But never has the health outlook seemed murkier than it has this spring, thanks to the haze of uncertainty that has wafted over Howard and Utley. Nobody has had a closer view than Rollins, after all these years of playing alongside both of them. And he's clearly worried about his two longtime compadres. Here's his take:
ON HOWARD: "I don't know what to think, honestly," Rollins says. "If you ask me, with this infection, I don't know if he's going to play this year, because after all the work that he's done, now he's got to hit the reset button."
Like most of us, Rollins didn't graduate from medical school during the offseason. But he's had enough leg issues of his own lately to believe he has a good feel for how Howard's issues will affect him over the months to come.
"I mean, the leg is naturally going to atrophy if it's in a boot all this time and you're not getting the full use out of it," Rollins says. "So he's built up strength, but it's not like he was 100 percent [before]. Now he needs to take a step back, and he's probably back down to the 25 to 40 percent range.
"And it's a tough injury," Rollins goes on. "It's not like he's 150 pounds. He's a big man. And that's a very important part of his game, being able to be on his legs. He doesn't use his legs for speed like me. He uses his legs for power. So if he doesn't have any [strength in his] legs, all that power just goes away."
We should note that the Phillies disagree with this take and continue to put as happy a face on Howard's prognosis as possible. Amaro even says a return sometime in May is "still possible." But Dr. Rollins isn't so sure.
If you ask me, with this infection, I don't know if he's going to play this year, because after all the work that he's done, now he's got to hit the reset button.” -- Jimmy Rollins on Ryan Howard
"Oh, he's definitely out for two months. I can pretty much guarantee you that," Rollins says. "And probably nothing before the All-Star break, unless it's like Albert Pujols' fracture [which magically healed itself in two weeks last summer]."
Somewhere out there beyond the horizon, Rollins predicts, Howard will be OK. But he still thinks his buddy faces a longer haul than almost anyone has suggested.
"You can come back from this injury," Rollins says. "There's no doubt. But I don't think you come back at the rate and have the success and the strength in your leg and the confidence that it won't happen again.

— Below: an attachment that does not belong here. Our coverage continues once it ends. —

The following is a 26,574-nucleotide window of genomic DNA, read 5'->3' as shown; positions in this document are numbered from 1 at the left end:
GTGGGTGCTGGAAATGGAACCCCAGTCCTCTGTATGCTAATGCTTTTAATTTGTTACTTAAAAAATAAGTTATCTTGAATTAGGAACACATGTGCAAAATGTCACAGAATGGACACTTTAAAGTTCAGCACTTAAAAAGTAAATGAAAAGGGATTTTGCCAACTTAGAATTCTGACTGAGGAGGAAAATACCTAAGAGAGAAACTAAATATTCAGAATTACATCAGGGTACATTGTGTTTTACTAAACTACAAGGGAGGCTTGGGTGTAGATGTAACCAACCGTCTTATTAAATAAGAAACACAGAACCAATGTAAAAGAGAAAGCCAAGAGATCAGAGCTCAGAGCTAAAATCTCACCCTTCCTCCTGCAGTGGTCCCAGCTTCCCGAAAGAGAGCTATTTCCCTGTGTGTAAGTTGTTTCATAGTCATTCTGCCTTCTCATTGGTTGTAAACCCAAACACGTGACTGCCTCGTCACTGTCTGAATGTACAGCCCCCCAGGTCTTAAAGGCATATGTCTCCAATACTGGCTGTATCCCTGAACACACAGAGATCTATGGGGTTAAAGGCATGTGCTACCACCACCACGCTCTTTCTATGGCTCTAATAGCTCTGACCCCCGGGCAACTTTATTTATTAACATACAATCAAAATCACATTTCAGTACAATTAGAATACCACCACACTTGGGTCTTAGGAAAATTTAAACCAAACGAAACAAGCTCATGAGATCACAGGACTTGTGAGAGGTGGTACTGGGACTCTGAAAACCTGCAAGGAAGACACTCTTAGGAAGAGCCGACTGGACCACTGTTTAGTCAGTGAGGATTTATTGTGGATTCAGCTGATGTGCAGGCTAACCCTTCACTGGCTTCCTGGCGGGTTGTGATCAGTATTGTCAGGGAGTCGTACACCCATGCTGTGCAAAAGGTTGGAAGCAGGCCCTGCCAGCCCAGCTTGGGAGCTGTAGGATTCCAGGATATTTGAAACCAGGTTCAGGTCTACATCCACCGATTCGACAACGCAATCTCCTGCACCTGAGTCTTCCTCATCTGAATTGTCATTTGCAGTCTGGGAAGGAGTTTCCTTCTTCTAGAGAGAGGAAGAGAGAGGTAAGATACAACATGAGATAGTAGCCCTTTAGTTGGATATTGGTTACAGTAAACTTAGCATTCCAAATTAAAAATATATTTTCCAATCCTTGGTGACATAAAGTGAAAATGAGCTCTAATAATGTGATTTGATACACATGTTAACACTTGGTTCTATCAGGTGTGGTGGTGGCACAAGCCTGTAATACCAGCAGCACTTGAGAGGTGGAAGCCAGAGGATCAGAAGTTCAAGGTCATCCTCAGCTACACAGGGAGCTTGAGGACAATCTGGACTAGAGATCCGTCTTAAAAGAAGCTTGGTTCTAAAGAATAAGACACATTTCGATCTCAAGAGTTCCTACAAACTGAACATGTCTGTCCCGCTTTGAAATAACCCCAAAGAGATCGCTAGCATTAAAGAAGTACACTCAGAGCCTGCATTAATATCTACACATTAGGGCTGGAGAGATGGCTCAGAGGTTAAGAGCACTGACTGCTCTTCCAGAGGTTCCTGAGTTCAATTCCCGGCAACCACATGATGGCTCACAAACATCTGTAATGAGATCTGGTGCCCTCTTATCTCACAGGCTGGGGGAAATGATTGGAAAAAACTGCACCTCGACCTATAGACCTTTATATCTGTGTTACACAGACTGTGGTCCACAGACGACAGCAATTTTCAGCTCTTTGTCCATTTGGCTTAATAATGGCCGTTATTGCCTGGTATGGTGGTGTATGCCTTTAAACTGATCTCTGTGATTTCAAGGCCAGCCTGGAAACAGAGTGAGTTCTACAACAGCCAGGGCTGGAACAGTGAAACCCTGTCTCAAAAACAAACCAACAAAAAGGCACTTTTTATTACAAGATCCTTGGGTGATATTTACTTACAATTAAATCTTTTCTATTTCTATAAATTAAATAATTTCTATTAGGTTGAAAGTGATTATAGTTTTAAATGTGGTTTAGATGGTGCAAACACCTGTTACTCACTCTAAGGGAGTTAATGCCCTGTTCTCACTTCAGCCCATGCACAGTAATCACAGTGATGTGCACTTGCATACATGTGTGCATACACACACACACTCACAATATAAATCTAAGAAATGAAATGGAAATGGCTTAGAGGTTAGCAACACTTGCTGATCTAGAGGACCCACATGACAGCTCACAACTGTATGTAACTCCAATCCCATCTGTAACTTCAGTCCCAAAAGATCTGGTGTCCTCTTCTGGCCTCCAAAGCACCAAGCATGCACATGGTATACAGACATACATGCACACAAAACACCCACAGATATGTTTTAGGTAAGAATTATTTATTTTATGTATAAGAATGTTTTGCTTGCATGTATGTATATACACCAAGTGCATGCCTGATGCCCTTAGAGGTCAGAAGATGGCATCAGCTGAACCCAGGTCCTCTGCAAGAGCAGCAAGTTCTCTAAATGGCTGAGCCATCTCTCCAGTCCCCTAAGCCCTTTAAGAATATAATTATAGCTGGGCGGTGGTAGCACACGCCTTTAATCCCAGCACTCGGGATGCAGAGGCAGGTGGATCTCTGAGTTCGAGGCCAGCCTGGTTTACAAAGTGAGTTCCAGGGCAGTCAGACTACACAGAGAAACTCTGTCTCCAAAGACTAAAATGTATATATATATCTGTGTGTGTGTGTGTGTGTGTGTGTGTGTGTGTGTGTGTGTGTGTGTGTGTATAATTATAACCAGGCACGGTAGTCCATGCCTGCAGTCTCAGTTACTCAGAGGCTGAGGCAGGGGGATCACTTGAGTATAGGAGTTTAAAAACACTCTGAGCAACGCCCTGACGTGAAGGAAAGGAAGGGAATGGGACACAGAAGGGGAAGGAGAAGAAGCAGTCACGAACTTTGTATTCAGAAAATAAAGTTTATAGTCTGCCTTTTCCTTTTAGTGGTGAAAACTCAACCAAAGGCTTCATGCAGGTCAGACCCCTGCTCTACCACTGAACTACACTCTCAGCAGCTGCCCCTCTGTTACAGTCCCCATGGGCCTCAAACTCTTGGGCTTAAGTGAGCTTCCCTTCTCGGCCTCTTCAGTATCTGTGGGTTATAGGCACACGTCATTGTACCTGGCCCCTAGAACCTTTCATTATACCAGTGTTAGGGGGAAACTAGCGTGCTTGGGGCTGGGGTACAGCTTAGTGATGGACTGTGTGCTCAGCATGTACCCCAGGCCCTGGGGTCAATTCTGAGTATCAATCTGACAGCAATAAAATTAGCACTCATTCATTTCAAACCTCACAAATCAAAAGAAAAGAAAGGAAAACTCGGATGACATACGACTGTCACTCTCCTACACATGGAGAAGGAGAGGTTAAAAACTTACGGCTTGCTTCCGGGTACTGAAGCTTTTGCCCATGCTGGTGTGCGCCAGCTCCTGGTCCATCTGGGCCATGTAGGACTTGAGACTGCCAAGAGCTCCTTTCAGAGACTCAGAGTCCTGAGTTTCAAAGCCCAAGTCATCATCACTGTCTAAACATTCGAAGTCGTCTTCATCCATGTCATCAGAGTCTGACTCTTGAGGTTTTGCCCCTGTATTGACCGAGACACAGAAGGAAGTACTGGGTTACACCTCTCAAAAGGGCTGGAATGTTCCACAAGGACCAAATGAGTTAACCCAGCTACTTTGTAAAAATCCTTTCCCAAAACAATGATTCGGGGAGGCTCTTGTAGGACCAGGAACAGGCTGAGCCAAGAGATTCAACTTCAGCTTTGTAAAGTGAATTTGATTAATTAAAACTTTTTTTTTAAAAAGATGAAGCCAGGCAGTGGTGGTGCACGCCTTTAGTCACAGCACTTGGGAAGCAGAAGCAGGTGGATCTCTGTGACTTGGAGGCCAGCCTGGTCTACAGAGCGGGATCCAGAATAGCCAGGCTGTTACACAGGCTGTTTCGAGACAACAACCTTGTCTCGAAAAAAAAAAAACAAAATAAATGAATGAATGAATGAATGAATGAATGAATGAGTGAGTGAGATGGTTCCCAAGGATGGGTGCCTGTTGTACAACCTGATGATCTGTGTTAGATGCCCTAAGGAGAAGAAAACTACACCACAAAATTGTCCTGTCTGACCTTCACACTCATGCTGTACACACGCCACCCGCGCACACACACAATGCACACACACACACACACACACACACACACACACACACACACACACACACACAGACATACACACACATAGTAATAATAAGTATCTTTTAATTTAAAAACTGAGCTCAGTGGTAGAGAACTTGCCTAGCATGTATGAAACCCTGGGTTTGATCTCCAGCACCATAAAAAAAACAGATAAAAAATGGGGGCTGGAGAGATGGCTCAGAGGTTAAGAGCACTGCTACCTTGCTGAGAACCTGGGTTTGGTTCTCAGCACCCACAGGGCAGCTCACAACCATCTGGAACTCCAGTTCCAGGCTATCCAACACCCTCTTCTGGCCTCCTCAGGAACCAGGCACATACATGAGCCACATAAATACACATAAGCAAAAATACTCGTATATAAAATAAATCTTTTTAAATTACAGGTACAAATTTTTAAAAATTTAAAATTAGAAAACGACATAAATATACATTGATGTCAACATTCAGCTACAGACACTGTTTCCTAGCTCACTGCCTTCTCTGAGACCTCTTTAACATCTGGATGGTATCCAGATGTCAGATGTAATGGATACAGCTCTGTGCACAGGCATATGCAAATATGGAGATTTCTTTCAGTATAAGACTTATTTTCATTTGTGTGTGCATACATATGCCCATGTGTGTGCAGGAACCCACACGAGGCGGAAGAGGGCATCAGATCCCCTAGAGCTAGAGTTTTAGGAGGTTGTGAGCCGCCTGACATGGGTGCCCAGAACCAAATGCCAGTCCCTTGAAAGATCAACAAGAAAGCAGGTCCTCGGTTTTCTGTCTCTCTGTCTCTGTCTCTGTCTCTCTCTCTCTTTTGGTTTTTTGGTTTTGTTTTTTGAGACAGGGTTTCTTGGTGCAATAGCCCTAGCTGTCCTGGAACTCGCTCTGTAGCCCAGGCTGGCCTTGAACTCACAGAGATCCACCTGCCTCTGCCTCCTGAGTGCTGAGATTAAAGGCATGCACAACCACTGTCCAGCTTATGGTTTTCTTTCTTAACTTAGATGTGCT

"Over the long term, [he'll] be fine," Rollins says. "But that's where 'long term' is meaning, like, a year and a half. That's when he'll do something and he'll say, 'You know what? That didn't bother me.' And that's when you know you're fine, and you can go out there every single day and not have to worry about it."
Can the Phillies survive if Howard isn't himself until 2013? Well, they can't replace those 35 to 40 bombs a year. So they'd have to find other ways to win. "Good thing," said one NL executive, "they can pitch."
ON UTLEY: For the second straight spring training, Rollins has gone through an entire camp without playing with his double-play partner of the past 7½ years. And while Manuel portrays Utley's absence this spring as a matter of just "saving bullets," Rollins is concerned about the reason for saving those bullets in the first place.
"It's really the same thing as last year," Rollins says. "[Utley's knee trouble] is just one of those things where the more you use it, the more it's going to nag you. And like last year, trying to plant and turn a double play is going to really give him problems. And going to his right and trying to throw back to first -- going to get that ball and not having any legs to throw, he's probably not going to try to make that play anymore.
"So I think his [injury] is more of a long-term thing. It's like the opposite of Ryan. Ryan's is more of a shorter-term type of injury. You heal it. It gets fixed. And after a while, you have the confidence you're not hurt. With something like Chase, you've got your degenerative hip and the knee that's on the same side, and they're all related.
"You've got [a muscle] that runs from the hip to the inside of the knee and it's putting all types of different pressures on it. So you shave the hipbone down, but the muscle length is still the same. And the muscles treat the body like it's normal. Regardless of what the hipbone says, the muscle hasn't changed. So that's something that's not going to change."